Corey ended up letting me move into his house, and even became my legal guardian while in the states! This experience dramatically changed my life, as well as my perception and tolerance of others, mainly because Corey and I hated each other in the beginning. After moving in with Corey, I slept in the same room with him on his couch. We spent many nights comparing Islam to Christianity, talking about racism and music. However, our deepest conversations stemmed around a subject that we both were passionate about- food. He soon started referring to me as his brother and showed me that not all Americans are the same. Corey got the school to allow me to go to prom, go to Panama City Beach for Spring Break, attend concerts, church meetings, late night movie screenings and even introduced me to the culinary delicacy known as Taco Bell.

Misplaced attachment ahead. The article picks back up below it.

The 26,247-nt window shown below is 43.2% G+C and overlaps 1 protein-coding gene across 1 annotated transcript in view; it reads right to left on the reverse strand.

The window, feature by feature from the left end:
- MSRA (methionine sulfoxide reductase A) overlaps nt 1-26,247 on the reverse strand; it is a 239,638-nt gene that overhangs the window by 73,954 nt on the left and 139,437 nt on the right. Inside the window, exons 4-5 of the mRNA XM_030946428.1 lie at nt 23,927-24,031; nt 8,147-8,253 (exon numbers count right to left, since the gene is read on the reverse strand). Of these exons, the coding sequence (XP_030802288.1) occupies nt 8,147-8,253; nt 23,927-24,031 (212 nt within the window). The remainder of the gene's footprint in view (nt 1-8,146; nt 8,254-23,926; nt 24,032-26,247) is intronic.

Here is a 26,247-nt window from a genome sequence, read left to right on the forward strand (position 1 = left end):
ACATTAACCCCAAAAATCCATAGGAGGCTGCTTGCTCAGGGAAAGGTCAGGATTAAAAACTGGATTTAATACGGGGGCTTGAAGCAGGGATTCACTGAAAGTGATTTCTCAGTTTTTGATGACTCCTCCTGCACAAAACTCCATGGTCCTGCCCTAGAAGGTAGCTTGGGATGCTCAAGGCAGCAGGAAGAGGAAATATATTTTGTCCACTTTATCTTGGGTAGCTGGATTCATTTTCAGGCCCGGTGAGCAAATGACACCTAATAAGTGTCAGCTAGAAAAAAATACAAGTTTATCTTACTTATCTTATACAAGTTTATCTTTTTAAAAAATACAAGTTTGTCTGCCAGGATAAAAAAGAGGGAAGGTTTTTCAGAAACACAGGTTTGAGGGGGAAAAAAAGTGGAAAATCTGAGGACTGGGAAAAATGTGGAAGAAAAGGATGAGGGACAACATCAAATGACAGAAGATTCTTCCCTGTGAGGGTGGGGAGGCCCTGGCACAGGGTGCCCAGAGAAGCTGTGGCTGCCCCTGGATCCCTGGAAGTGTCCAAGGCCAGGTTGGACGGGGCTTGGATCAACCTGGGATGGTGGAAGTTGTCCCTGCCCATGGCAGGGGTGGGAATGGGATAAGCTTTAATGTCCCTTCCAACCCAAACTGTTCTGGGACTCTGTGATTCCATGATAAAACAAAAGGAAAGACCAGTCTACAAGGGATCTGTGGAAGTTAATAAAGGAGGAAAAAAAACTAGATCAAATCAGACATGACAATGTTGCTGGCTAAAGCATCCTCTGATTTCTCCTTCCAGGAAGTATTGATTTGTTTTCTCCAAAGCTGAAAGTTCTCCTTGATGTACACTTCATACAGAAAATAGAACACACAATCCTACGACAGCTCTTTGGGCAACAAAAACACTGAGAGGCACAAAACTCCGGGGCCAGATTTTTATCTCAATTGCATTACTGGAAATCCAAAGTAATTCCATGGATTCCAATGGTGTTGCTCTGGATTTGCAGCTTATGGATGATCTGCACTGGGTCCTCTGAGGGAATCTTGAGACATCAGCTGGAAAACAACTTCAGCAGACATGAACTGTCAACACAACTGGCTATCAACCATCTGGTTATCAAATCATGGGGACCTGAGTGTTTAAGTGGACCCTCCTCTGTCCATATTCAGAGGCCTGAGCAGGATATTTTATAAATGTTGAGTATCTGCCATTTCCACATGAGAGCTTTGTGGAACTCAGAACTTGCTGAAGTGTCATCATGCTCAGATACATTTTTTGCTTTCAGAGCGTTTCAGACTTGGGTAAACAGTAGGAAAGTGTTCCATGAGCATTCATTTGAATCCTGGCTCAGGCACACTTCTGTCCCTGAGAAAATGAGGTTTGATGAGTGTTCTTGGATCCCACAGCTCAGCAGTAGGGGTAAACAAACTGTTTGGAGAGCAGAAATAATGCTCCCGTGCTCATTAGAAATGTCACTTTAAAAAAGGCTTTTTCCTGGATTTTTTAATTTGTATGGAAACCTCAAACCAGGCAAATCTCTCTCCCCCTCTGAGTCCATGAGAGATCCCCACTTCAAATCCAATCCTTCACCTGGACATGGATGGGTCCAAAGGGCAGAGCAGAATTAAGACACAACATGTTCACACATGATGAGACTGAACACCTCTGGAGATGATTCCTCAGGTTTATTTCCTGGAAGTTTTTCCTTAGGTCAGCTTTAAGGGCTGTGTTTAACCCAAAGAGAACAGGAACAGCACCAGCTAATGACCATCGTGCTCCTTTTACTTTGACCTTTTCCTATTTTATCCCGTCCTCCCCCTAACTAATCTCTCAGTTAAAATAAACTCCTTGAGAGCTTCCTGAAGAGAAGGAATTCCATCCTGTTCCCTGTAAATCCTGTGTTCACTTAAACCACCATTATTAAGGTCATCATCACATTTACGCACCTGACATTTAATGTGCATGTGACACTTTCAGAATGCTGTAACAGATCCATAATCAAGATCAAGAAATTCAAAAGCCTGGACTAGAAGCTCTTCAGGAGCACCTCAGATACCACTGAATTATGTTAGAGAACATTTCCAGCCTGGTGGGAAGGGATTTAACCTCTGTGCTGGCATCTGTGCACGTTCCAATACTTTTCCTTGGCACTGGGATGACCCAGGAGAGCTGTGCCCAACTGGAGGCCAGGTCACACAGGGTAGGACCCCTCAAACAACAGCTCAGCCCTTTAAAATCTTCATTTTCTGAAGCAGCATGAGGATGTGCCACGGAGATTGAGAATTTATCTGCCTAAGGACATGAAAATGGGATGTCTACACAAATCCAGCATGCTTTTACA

Saying goodbye at the summer of 2007 was not an easy thing to do, even when just a few months prior, I was begging to go back home. After returning back to Palestine, I pursued a degree in Civil Engineering from Palestine Polytechnic University. After graduating university in 2013, I decided to set my sights on my true passion- bringing peace.

I searched around for different ways to help, and stumbled across an organization called Kids 4 Peace this organizations’ mission was a simple grassroots , interfaith concept dealing with youth , its main vision is to end the conflict and inspire hope , not just in Jerusalem but also in all societies around the world , kids4peace mission is to build interfaith communities that embody a culture of peace and empower a movement of change . I immediately enrolled to become an Advisor !

People often ask me what Kids 4 Peace means to me. There is no simple answer to this. When you truly have a passion for something, you’re following everything with your heart- not your mind.